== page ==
**Preamble**

Time-series analysis is needed almost in any quantitative field and real-life systems that collects data over time, i.e., temporal datasets. Building predictive models on temporal datasets for future evolution of systems in consideration are usually called forecasting. The validation of such models deviates from the standard holdout method of having random disjoint splits of train, test and validation sets used in supervised learning. This stems from the fact that time-series are ordered and order induces all sorts of statistical properties that should be retained. For this reason, applying * direct cross-validation* to time-series model building is not possible and only restricted to out-of-sample (OOS) validation, using the end-tail of a temporal set as a single test set. A recent work proposed an approach that overcomes the known limitation achieving full cross-validation for time-series. The approach opens up for a possibility to produce learning curves for the time-series models as well, which is usually also not possible due to similar reasons.

**Reconstructive Cross-validation (****rCV) : ****A meta-algorithm design principles**

rCV is proposed recently in the paper titled Generalised learning of time-series: Ornstein-Uhlenbeck processes. The design principles of rCV for time-series aims at the following principles:

Figure 1 : rCV meta-algorithm for time-series cross-validation and learning curves. |

- Logically close to standard cross-validation: Arbitrary test-set size and number of folds.
- Preserve correlations and data order.
- Does not create absurdity of predicting past from the future data.
- Applicable in generic fashion regardless of learning algorithm.
- Applicable to multi-dimensional time-series.
- Evaluation metric agnostic.

**Idea of introducing missing-data : Temporal cross-validation and learning curves**

The key idea of rCV is to create cross-validation sets via creating missing-data sets K-times, as in K-fold, with a given degree of missing ratio, i.e., random data point removal. Each fold will have disjoint set of missing data points. By an imputation method, we would fill out the K-disjoint missing data sets and generate K-different training datasets. This would allow us to have K-different models and we could measure the generalised performance of the modelling approach by testing the primary models prediction on the Out-of-sample (OOS) test set. To avoid confusion about *what is a model?*, what we are trying to achieve is to find out hypothesis, i.e., the modelling approach. By changing the ratio of missing data and repeating the cross-validation exercise will yield to set of ratio of missing-missing data introduced and their corresponding rCV errors, the plot is nothing but a learning-curve from supervised learning perspective. Note that the imputation and prediction models are different models. The primary model we are trying to build is the prediction model we used for producing OOS predictions. The procedure is summarised in Figure 1.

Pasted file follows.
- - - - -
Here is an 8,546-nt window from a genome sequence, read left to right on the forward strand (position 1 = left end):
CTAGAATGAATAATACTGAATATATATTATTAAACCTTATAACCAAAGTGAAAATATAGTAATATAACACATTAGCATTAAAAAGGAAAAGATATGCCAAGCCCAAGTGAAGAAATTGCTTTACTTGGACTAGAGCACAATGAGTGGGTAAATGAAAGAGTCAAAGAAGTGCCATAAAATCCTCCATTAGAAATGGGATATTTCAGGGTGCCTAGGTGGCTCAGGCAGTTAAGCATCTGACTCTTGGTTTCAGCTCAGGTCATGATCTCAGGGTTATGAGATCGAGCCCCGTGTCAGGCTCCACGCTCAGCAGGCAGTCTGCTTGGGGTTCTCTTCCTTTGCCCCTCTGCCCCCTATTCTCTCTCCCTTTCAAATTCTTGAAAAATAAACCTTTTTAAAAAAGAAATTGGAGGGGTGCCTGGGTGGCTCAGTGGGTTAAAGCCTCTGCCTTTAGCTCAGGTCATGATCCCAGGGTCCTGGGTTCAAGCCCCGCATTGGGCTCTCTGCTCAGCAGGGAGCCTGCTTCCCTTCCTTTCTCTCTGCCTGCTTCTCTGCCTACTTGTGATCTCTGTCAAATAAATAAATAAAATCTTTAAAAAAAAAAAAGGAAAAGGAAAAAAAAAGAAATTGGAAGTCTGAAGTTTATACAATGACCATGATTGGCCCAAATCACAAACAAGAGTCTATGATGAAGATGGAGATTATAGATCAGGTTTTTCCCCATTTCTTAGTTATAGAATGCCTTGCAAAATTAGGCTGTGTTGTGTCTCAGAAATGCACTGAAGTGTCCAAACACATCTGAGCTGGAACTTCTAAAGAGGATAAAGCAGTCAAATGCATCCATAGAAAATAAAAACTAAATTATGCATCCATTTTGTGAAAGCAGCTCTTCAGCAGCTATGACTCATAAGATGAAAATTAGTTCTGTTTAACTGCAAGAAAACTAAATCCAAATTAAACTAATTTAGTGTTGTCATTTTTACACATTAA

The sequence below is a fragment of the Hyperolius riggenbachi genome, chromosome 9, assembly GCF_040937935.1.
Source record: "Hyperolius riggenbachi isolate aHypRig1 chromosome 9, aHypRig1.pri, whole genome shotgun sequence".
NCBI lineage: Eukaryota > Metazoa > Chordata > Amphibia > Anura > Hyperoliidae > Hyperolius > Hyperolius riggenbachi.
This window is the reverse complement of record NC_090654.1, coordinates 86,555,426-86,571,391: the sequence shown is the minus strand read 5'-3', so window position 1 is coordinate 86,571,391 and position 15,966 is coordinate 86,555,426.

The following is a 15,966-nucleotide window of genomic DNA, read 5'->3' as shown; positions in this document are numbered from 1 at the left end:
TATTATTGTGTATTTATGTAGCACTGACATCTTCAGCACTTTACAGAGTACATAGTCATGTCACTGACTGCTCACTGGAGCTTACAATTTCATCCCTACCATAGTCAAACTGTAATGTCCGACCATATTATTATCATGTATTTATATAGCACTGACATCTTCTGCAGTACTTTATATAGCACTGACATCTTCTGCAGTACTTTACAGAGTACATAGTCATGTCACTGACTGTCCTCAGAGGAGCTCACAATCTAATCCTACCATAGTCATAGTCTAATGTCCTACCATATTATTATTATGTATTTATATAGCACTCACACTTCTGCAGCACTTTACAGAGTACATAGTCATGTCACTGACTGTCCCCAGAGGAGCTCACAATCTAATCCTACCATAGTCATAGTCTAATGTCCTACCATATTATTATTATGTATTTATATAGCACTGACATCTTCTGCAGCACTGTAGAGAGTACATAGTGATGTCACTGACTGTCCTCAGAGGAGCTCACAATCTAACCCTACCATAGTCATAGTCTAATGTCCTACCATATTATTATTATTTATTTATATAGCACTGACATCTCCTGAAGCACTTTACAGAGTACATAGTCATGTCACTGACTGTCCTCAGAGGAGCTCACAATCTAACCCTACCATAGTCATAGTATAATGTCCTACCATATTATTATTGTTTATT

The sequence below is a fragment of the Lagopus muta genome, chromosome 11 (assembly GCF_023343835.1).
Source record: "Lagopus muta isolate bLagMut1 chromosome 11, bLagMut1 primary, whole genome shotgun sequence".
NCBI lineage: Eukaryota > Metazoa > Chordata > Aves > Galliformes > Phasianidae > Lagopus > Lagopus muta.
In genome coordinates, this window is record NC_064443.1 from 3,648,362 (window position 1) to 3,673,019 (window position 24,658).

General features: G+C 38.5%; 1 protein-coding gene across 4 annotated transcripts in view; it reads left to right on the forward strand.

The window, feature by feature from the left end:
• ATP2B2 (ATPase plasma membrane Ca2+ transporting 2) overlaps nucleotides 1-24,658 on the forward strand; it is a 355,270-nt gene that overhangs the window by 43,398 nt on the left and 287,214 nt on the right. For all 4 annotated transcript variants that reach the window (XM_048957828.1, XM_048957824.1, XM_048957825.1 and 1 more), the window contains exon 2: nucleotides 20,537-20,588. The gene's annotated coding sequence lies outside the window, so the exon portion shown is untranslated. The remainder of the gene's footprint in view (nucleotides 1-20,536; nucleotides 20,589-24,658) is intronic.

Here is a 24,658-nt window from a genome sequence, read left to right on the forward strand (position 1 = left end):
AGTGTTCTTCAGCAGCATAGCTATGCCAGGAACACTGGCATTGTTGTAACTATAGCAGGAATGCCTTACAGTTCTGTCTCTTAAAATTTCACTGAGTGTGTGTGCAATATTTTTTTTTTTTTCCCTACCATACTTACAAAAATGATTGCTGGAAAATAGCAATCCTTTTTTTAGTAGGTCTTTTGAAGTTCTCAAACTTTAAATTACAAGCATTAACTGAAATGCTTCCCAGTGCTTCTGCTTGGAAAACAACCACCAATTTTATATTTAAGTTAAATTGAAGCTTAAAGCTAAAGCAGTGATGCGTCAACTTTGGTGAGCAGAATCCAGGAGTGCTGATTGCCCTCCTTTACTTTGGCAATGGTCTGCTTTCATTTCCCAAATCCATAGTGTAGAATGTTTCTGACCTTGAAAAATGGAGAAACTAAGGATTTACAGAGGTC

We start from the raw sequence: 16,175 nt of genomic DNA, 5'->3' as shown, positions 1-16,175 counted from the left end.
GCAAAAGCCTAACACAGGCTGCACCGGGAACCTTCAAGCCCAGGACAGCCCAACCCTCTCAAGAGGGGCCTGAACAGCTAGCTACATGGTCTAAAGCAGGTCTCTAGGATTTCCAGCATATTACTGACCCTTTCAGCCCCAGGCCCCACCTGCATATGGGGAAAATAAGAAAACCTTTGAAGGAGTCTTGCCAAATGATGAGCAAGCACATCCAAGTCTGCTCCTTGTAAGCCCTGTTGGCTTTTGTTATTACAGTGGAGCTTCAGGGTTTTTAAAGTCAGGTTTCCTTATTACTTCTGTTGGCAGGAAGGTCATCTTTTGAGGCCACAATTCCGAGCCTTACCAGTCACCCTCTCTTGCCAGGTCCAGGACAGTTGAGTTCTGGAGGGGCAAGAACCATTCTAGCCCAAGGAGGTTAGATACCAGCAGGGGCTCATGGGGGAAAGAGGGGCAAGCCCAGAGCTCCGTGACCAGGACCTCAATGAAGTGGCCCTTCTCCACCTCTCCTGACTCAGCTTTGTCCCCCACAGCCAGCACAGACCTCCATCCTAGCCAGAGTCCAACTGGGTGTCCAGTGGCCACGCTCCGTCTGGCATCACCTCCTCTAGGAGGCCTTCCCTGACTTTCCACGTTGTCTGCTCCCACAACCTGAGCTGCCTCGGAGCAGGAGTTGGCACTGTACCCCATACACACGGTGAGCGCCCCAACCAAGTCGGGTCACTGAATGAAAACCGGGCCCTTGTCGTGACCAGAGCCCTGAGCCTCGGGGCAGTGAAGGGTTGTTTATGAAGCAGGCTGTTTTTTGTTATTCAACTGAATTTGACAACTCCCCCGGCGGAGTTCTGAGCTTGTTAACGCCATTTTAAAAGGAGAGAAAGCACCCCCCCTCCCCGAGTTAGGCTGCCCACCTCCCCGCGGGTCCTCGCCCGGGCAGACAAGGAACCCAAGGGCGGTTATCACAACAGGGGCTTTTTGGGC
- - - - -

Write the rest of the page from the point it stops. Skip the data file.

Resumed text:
Figure 2 : Synthetic data and reconstructions. |

**Show-case with Gaussian process models on Ornstein-Uhlenbeck processes**

To demonstrate the utility of rCV, the mentioned paper uses a synthetic data generated by Ornstein-Uhlenbeck process, i.e., Gaussian process with certain parameter setting. Figure 2, shows the synthetic data and example locations of generated missing-data sets's reconstruction errors. Figure 3 shows learning curves depending on the different ratios of missing data setting.

Figure 3: Learning curves for the Gaussian Process model generated by rCV. |

**Conclusion**

rCV provides logically consistent way of practicing cross-validation in time-series. It is usually not possible to produce learning-curves on the same time-window for time-series model: by using rCV with different ratio missing data achieves this as well. rCV paves way to do generalised learning for time-series.

**Further Reading**

Apart from the paper Generalised learning of time-series: Ornstein-Uhlenbeck processes. the results can be reproduced with the Python prototype implementation, here.